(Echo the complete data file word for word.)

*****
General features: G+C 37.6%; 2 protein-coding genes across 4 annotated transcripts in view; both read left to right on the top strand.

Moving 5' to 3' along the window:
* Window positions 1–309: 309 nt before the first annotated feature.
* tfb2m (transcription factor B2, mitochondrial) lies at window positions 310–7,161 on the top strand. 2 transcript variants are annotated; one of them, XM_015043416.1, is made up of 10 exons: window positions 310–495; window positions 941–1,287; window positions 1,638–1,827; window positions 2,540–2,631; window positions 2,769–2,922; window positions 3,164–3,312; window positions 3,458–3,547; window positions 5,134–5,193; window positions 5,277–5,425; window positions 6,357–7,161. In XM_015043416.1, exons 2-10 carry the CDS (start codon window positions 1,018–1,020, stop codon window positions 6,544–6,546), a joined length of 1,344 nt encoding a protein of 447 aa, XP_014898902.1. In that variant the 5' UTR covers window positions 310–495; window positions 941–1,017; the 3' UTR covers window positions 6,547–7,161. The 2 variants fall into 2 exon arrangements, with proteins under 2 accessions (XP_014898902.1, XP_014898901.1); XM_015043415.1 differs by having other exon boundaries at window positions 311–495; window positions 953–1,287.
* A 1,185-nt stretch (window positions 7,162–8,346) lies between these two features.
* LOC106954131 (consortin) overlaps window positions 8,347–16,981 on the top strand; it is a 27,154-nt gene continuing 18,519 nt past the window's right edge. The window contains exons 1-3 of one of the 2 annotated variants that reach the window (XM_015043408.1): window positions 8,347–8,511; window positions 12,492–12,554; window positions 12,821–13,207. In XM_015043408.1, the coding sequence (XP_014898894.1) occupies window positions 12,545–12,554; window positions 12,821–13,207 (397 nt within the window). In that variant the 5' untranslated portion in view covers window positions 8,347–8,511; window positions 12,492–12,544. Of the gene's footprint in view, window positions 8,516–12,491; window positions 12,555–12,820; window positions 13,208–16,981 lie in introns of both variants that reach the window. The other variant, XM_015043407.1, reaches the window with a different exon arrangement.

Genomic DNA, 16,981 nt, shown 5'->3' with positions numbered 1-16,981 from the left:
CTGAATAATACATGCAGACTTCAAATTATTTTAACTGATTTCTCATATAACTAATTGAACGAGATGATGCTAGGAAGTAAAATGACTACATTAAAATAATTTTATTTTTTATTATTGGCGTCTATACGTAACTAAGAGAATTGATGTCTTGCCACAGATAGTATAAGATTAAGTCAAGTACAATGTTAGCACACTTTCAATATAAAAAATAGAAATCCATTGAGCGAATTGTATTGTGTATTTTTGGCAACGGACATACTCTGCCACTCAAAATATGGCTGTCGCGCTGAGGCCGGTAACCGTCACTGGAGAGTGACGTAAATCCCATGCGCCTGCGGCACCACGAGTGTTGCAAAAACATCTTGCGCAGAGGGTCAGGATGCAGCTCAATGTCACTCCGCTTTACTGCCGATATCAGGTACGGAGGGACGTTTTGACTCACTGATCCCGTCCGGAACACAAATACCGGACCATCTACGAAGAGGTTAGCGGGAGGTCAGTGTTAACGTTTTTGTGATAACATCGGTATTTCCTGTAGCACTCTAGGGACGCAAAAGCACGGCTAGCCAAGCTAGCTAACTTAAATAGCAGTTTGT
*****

General features: G+C 37.6%; 2 protein-coding genes across 4 annotated transcripts in view; both read left to right on the top strand.

Moving 5' to 3' along the window:
* Window positions 1–309: 309 nt before the first annotated feature.
* tfb2m (transcription factor B2, mitochondrial) lies at window positions 310–7,161 on the top strand. 2 transcript variants are annotated; one of them, XM_015043416.1, is made up of 10 exons: window positions 310–495; window positions 941–1,287; window positions 1,638–1,827; window positions 2,540–2,631; window positions 2,769–2,922; window positions 3,164–3,312; window positions 3,458–3,547; window positions 5,134–5,193; window positions 5,277–5,425; window positions 6,357–7,161. In XM_015043416.1, exons 2-10 carry the CDS (start codon window positions 1,018–1,020, stop codon window positions 6,544–6,546), a joined length of 1,344 nt encoding a protein of 447 aa, XP_014898902.1. In that variant the 5' UTR covers window positions 310–495; window positions 941–1,017; the 3' UTR covers window positions 6,547–7,161. The 2 variants fall into 2 exon arrangements, with proteins under 2 accessions (XP_014898902.1, XP_014898901.1); XM_015043415.1 differs by having other exon boundaries at window positions 311–495; window positions 953–1,287.
* A 1,185-nt stretch (window positions 7,162–8,346) lies between these two features.
* LOC106954131 (consortin) overlaps window positions 8,347–16,981 on the top strand; it is a 27,154-nt gene continuing 18,519 nt past the window's right edge. The window contains exons 1-3 of one of the 2 annotated variants that reach the window (XM_015043408.1): window positions 8,347–8,511; window positions 12,492–12,554; window positions 12,821–13,207. In XM_015043408.1, the coding sequence (XP_014898894.1) occupies window positions 12,545–12,554; window positions 12,821–13,207 (397 nt within the window). In that variant the 5' untranslated portion in view covers window positions 8,347–8,511; window positions 12,492–12,544. Of the gene's footprint in view, window positions 8,516–12,491; window positions 12,555–12,820; window positions 13,208–16,981 lie in introns of both variants that reach the window. The other variant, XM_015043407.1, reaches the window with a different exon arrangement.

Genomic DNA, 16,981 nt, shown 5'->3' with positions numbered 1-16,981 from the left:
CTGAATAATACATGCAGACTTCAAATTATTTTAACTGATTTCTCATATAACTAATTGAACGAGATGATGCTAGGAAGTAAAATGACTACATTAAAATAATTTTATTTTTTATTATTGGCGTCTATACGTAACTAAGAGAATTGATGTCTTGCCACAGATAGTATAAGATTAAGTCAAGTACAATGTTAGCACACTTTCAATATAAAAAATAGAAATCCATTGAGCGAATTGTATTGTGTATTTTTGGCAACGGACATACTCTGCCACTCAAAATATGGCTGTCGCGCTGAGGCCGGTAACCGTCACTGGAGAGTGACGTAAATCCCATGCGCCTGCGGCACCACGAGTGTTGCAAAAACATCTTGCGCAGAGGGTCAGGATGCAGCTCAATGTCACTCCGCTTTACTGCCGATATCAGGTACGGAGGGACGTTTTGACTCACTGATCCCGTCCGGAACACAAATACCGGACCATCTACGAAGAGGTTAGCGGGAGGTCAGTGTTAACGTTTTTGTGATAACATCGGTATTTCCTGTAGCACTCTAGGGACGCAAAAGCACGGCTAGCCAAGCTAGCTAACTTAAATAGCAGTTTGT